Older people really are kinder! Elderly are more likely than youngsters to do things that benefit others – including social distancing and giving to charity, study finds
- Older people are more likely to do things that benefit others, new research finds
- That includes social distancing during Covid pandemic and donating to charity
- Younger people were more likely to donate to international charities than elderly
- Women found to be kinder than men, and wealthier people gave less to charity
Older people are more likely than younger people to do things that benefit others, such as social distancing during the Covid pandemic and making charitable donations, new research suggests.
Women in general were found to be kinder than men, while wealth appeared to have a negative effect on philanthropy, with those who perceived themselves as being better off donating less to good causes.
There is also a big divide in the types of charities age groups prefer to help, according to the researchers.
Younger people are more likely to donate to international charities, while older adults preferred to give to causes within their own country.
Older people are more likely to do things that benefit others, such as social distancing during the Covid pandemic and making charitable donations, new research suggests (stock image)
People really DO want to be kind to each other even if it costs them something
People really do want to be kind to each other.
Researchers found that people overwhelmingly choose to be generous to others, even if it is at the cost of themselves and regardless of external motives.
The study, conducted online, asked participants to give money to other people, which the team assumed would lead to subjects anticipating something in return for their generosity.
However, the experiment revealed volunteers were largely willing to hand strangers cash without any motivation behind it – just the notion of helping the individual.
Read more: People want to be kind to each other even if it costs them, study says
The study, which was led by the University of Birmingham, saw experts analyse data from a global survey of 46,576 people aged 18 to 99, across 67 countries.
It was carried out between April and May 2020 and used to examine whether age can predict the amount of social distancing someone was willing to adhere to during the Covid-19 pandemic, as well as their willingness to donate to hypothetical charities.
The authors found that age did predict kinder behaviour on both measures, with increased levels of distancing and donations amongst older adults compared to their younger counterparts.
‘Older age was associated with greater prosocial behavior on two robust, complementary and acutely relevant measures,’ the authors, led by Dr Jo Cutler, wrote in their paper.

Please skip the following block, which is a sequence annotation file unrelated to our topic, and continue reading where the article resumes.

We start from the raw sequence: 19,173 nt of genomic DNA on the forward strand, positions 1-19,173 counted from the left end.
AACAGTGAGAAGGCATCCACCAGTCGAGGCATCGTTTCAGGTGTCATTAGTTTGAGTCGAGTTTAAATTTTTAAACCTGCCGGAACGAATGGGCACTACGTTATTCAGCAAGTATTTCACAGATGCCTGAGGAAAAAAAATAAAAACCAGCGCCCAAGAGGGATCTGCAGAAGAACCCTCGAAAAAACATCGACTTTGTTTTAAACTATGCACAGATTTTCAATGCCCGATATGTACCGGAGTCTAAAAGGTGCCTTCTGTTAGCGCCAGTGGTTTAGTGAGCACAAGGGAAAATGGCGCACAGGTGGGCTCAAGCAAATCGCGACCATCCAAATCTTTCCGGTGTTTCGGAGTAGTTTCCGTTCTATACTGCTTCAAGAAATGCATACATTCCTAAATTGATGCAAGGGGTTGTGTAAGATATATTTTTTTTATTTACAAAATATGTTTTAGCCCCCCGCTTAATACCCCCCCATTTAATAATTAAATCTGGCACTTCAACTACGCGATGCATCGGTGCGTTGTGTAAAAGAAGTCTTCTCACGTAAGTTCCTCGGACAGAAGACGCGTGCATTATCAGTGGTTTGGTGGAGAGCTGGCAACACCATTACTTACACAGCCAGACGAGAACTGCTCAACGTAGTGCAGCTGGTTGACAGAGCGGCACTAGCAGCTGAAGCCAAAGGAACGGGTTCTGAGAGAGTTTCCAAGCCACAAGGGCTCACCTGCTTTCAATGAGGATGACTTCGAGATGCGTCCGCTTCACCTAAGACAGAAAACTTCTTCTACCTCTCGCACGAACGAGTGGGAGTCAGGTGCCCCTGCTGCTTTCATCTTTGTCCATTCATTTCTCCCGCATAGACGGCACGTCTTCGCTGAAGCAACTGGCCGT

‘However, age was also associated with more in-group focus in who receives help. Older adults donated more to national, but less to international, hypothetical charities than younger adults.’
They added: ‘The serious risk to older adults from Covid-19 may have prevented in-person prosocial behaviors such as volunteering.
‘However, older adults were particularly willing to help others during a global crisis in terms of compliance with public health measures and support for charities working in their country.’
Perceived risk was not significantly associated with social distancing, the researchers said.
Nor did the severity of Covid-19 in a particular country alter the fact that older people were more willing to adhere to public health measures than their younger counterparts.
Younger people are more likely to donate to international charities, while older adults preferred to give to causes within their own country (stock image)
Meanwhile, those surveyed were found to give twice as much to national charities as international non-profit organisations, and this desire to do so increased with age.
For every increase of 16 years in age, donations increased by 1.5 per cent, the researchers said.
‘Strikingly, subjective wealth had a negative effect: those who perceived themselves as wealthier donated less,’ they wrote.
The authors said they hoped their study would have important implications for increasing compliance with public health measures, as well as predicting the social and economic impacts of aging populations.
‘Our findings have vital implications for predicting the social and economic impacts of aging populations, increasing compliance with public health measures and encouraging charitable donations,’ they concluded.
The research has been published in the journal Nature Aging.